December 15, 2003
Purdue biologists expose the inner workings of viral machine
WEST LAFAYETTE, Ind. Purdue University scientists have peered inside a virus and visualized for the first time how it produces and exports genetic materials into a host cell, an advance in fundamental research that also could have implications for the development of antiviral agents.
Using improved microscope technology, a team including Purdues Timothy S. Baker and a colleague at Harvard has determined the structure of a reovirus (short for "respiratory enteric orphan" virus) down to the 7.6-angstrom scale, better than twice the 18-angstrom resolution previously available. The newly obtained structure shows not only the molecular composition of the virus but even the position and orientation of those molecules.
"We have visualized the innards of a human reovirus at an unprecedentedly high resolution," said Baker, who is professor of biology in Purdues School of Science. "We can now look at the components of the viral machine to see how they work, which hopefully will give us insight into how it manufactures the genetic weapons it uses to infect cells."
The reovirus is a member of a viral family that often causes diarrhea in young children. Infections caused by the closely related rotaviruses, for example, are responsible for approximately 1 million deaths annually in developing countries where water shortages can make rehydration difficult for victims.
The research, which appears in the December issue of "Nature Structural Biology," was performed by a team of Purdue researchers, including first author and graduate student Xing (pronounced SHING) Zhang, graduate student Steve Walker, and cryo-microscopist Paul Chipman. The work is part of a long-standing collaborative study of reoviruses with Max L. Nibert of Harvard Medical Schools Department of Microbiology and Molecular Genetics.
Reoviruses are members of an unusual viral family, in that they do not simply deposit their genetic material into the victims cytoplasm, or interior, in order to create new virus particles. Most viruses can do so with relative impunity, but reovirus RNA has a double-stranded structure that a host could perceive as a threat. RNA is a molecule closely related to DNA and exists in a form known as the "messenger molecule" that leads to the translation of genetic information within cells.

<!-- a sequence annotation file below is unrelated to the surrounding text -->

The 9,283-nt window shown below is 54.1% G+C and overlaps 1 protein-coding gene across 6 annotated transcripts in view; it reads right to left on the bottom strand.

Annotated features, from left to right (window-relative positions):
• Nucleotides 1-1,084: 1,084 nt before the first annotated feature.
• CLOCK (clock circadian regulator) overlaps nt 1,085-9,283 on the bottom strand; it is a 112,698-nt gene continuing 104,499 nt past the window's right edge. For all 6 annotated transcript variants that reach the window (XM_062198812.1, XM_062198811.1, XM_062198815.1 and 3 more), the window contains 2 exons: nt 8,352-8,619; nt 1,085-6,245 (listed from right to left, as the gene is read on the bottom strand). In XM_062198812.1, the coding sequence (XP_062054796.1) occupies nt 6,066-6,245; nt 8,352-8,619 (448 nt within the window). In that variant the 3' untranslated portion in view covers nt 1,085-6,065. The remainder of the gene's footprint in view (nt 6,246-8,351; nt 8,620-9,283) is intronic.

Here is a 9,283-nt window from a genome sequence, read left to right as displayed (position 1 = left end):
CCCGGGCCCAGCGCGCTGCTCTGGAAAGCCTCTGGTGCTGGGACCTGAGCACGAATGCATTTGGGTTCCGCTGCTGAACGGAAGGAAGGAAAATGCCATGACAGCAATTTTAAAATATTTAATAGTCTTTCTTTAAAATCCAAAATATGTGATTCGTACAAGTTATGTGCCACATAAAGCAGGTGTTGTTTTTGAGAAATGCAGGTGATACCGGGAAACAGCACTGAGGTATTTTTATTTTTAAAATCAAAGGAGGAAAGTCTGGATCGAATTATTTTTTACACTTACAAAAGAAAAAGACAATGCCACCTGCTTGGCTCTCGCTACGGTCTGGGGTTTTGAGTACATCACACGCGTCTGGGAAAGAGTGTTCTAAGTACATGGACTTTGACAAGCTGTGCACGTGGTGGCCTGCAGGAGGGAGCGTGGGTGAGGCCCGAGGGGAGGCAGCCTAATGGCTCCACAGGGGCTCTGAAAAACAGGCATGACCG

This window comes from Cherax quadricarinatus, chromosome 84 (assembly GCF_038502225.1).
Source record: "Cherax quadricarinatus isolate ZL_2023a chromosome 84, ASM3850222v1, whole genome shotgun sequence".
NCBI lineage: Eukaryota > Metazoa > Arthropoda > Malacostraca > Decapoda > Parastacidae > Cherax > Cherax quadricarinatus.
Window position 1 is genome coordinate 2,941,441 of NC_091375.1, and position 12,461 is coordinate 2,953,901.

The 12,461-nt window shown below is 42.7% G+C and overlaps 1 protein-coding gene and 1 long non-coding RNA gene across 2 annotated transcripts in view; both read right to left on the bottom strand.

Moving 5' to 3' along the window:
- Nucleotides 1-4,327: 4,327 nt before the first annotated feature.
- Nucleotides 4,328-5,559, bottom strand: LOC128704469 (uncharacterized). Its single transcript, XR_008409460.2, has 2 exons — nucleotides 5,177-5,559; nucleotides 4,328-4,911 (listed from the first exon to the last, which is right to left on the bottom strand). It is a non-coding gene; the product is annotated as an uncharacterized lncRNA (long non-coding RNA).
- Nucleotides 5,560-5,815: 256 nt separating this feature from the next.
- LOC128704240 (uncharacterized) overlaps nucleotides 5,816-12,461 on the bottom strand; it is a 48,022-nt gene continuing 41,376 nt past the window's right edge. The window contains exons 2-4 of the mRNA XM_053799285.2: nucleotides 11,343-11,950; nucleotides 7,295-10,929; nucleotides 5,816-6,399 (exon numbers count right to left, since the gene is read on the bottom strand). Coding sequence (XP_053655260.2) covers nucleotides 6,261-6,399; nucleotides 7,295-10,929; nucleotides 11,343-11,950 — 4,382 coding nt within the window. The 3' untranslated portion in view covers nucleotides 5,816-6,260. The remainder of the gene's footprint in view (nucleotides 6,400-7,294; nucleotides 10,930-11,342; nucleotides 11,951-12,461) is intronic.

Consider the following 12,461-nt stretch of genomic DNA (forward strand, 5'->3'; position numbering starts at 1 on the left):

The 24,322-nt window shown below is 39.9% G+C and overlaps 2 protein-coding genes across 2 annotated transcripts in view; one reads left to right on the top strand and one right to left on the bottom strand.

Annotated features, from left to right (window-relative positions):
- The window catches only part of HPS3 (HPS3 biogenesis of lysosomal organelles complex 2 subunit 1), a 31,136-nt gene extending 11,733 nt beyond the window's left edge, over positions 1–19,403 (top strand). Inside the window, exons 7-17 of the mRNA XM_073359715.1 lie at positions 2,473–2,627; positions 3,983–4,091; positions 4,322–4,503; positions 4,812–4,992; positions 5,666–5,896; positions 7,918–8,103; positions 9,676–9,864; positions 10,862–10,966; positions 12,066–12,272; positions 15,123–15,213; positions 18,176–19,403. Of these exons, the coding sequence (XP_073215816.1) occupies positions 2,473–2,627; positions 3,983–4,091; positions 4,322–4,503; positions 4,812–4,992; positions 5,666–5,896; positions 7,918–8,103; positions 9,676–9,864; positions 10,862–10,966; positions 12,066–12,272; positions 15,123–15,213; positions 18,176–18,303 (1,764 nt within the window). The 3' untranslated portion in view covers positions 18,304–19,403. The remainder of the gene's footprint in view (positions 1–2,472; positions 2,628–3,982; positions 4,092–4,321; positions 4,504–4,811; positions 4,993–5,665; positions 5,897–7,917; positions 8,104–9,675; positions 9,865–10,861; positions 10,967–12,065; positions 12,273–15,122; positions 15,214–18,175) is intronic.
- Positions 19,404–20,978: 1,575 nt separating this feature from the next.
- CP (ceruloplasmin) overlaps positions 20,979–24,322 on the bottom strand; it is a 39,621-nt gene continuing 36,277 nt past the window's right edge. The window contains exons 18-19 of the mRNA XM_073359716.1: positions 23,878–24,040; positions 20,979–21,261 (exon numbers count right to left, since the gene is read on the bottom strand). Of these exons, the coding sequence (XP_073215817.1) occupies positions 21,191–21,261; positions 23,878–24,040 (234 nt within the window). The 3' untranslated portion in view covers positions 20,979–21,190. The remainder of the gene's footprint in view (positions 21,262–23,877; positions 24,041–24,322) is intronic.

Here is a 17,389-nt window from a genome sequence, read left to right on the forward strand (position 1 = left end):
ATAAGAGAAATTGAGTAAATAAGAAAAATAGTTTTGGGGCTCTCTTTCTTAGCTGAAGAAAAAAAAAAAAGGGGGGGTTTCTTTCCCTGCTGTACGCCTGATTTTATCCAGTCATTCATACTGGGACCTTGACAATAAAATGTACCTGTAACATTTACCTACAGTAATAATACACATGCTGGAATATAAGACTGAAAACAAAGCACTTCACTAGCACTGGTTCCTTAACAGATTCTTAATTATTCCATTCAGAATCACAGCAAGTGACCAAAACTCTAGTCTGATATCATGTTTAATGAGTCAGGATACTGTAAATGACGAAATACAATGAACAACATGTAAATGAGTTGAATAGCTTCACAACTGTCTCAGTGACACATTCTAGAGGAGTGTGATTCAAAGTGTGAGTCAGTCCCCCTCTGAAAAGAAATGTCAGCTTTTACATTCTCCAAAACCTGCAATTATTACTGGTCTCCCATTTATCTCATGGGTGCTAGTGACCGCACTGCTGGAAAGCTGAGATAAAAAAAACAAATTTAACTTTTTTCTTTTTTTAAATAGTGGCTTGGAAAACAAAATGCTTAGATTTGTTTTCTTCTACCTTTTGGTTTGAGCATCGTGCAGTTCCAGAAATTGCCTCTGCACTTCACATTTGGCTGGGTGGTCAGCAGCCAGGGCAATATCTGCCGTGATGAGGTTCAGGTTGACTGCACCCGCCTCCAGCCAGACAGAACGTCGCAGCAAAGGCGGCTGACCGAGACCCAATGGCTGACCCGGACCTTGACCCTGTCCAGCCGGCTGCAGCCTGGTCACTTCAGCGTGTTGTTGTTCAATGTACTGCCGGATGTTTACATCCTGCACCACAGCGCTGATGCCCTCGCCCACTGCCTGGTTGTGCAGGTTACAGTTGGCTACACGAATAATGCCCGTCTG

"If a reovirus exposed its strands of RNA to a cells cytoplasm directly, the cells defense mechanisms would destroy them before they could multiply," Baker said. "So once a reovirus particle invades a cell, it doesnt open up like other Trojan horse viruses do. Instead, it keeps its troops inside, where it takes raw materials from the cytoplasm. From them, it manufactures single-stranded RNA instructions that order the cell to transform itself into a virus-producing factory."
These single strands of RNA are assembled within the virus in part by a protein molecule called lambda-3 that operates somewhat like a printing press. The raw materials are drawn like blank paper through a hole in the protein, which also contains a loop of the virus double-stranded RNA. Like a printing cylinder that contains a master copy of a books page, the protein uses the viral RNA loop again and again to generate single-stranded RNA messages from the raw materials. The single strands, which can go unrecognized as a threat by the victim cells defenses, spew out of the virus into the cytoplasm like pages off a printing press.
"It is this single-stranded RNA that instructs the cell to begin manufacturing new viruses," Baker said. "Our research has essentially determined the position and orientation of lambda-3 presses within the virus that print it. We thus have a much clearer understanding of the internal workings of the reovirus machine now understanding that could play a role in determining how to stop those presses someday."